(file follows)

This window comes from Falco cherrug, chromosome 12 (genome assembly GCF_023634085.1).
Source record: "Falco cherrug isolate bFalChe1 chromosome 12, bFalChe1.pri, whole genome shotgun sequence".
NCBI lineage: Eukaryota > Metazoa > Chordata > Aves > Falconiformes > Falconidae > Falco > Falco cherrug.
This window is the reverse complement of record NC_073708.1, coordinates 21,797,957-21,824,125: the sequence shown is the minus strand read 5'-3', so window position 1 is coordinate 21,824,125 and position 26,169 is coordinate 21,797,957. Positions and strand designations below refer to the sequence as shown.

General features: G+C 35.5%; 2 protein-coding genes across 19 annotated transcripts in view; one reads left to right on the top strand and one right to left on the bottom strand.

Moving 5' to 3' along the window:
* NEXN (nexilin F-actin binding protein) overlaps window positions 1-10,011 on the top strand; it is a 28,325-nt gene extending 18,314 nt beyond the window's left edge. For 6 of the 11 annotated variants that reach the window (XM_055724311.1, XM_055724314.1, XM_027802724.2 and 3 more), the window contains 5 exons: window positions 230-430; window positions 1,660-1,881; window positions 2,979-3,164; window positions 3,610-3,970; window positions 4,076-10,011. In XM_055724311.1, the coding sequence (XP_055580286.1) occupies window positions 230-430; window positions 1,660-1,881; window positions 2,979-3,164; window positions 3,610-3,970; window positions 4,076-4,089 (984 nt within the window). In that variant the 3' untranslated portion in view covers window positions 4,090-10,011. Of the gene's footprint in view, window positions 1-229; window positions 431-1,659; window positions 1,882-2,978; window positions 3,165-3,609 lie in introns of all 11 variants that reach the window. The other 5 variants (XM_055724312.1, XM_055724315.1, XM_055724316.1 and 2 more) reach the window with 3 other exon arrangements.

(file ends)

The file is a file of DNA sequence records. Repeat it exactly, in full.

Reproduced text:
This window comes from Falco cherrug, chromosome 12 (genome assembly GCF_023634085.1).
Source record: "Falco cherrug isolate bFalChe1 chromosome 12, bFalChe1.pri, whole genome shotgun sequence".
NCBI lineage: Eukaryota > Metazoa > Chordata > Aves > Falconiformes > Falconidae > Falco > Falco cherrug.
This window is the reverse complement of record NC_073708.1, coordinates 21,797,957-21,824,125: the sequence shown is the minus strand read 5'-3', so window position 1 is coordinate 21,824,125 and position 26,169 is coordinate 21,797,957. Positions and strand designations below refer to the sequence as shown.

General features: G+C 35.5%; 2 protein-coding genes across 19 annotated transcripts in view; one reads left to right on the top strand and one right to left on the bottom strand.

Moving 5' to 3' along the window:
* NEXN (nexilin F-actin binding protein) overlaps window positions 1-10,011 on the top strand; it is a 28,325-nt gene extending 18,314 nt beyond the window's left edge. For 6 of the 11 annotated variants that reach the window (XM_055724311.1, XM_055724314.1, XM_027802724.2 and 3 more), the window contains 5 exons: window positions 230-430; window positions 1,660-1,881; window positions 2,979-3,164; window positions 3,610-3,970; window positions 4,076-10,011. In XM_055724311.1, the coding sequence (XP_055580286.1) occupies window positions 230-430; window positions 1,660-1,881; window positions 2,979-3,164; window positions 3,610-3,970; window positions 4,076-4,089 (984 nt within the window). In that variant the 3' untranslated portion in view covers window positions 4,090-10,011. Of the gene's footprint in view, window positions 1-229; window positions 431-1,659; window positions 1,882-2,978; window positions 3,165-3,609 lie in introns of all 11 variants that reach the window. The other 5 variants (XM_055724312.1, XM_055724315.1, XM_055724316.1 and 2 more) reach the window with 3 other exon arrangements.